Nuclear Testing The last step before manufacturing and deploying nuclear weapons is conducting explosive tests. Two thousand and fifty-one nuclear tests have been conducted all over the world since 1945. Of these, 528 have been in the atmosphere, under water, or in space. The rest have been underground.60 The effects of atmospheric testing are both local and global. Local effects in regions near testing sites and, in some cases, due to winds, even hundreds of kilometres away, led to relatively large doses of exposure to radioactivity to the inhabitants of these areas. Dissident Soviet scientist Andrei Sakharov was one of the first to calculate that atmospheric tests cause about 10,000 deaths and other health injuries globally per megatonne of the explosion.61 These deaths would occur over thousands of years, largely due to inhalation of carbon 14 (which has a half-life of 5730 years) resulting from the explosion. Since the estimated cumulative yield of atmospheric tests by the US, Russia, UK, France and China is about 545 megatonnes, this implies that over the next few thousands of years, over 5 million people will die from cancers induced by atmospheric testing. There are two kinds of environmental dangers associated with radioactivity from underground tests. Both of these stem from the radioactive remnants of the nuclear reactions that are responsible for the energy produced in a nuclear explosion. The first is that radioactive contamination may escape into the atmosphere. The second danger would be the radioactive remnants left underground making their way into ground water or to the surface. TABLE 5 Key Radioactive Remnants, Half-lives, Production Rates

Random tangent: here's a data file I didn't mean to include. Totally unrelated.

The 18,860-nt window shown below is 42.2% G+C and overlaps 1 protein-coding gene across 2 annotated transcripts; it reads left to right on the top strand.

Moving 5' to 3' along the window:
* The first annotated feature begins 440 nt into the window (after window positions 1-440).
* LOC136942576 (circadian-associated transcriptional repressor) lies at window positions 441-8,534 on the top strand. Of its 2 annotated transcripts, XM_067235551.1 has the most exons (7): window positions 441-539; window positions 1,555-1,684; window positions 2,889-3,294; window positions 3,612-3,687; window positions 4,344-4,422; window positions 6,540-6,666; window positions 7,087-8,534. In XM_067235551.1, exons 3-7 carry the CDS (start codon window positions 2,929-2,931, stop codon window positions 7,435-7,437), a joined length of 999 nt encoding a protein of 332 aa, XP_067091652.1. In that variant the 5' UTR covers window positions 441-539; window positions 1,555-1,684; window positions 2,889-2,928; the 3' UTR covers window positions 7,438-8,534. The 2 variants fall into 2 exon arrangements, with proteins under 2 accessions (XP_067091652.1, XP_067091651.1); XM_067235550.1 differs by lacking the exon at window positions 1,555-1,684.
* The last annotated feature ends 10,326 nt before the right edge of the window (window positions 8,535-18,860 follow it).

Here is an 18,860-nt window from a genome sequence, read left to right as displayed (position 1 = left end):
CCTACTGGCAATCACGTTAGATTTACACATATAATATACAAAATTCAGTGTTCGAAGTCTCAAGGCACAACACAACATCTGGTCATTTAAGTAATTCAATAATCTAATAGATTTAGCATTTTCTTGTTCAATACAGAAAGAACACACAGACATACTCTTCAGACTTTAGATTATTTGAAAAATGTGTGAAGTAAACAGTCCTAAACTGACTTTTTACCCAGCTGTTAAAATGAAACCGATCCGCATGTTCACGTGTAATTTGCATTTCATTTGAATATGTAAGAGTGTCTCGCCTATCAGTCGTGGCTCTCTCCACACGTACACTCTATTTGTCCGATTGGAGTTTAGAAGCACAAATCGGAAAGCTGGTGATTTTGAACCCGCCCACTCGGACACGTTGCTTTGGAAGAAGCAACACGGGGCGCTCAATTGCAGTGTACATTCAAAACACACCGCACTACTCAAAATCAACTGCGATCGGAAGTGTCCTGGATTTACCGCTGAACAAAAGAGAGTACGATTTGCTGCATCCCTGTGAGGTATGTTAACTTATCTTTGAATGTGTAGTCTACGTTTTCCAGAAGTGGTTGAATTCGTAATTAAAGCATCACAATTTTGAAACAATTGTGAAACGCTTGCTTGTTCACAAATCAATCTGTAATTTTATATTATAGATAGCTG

Source: Data from Merrill Eisenbud and Thomas Gesell, Environmental Radioactivity (San Diego: Academic Press, 1997), 279.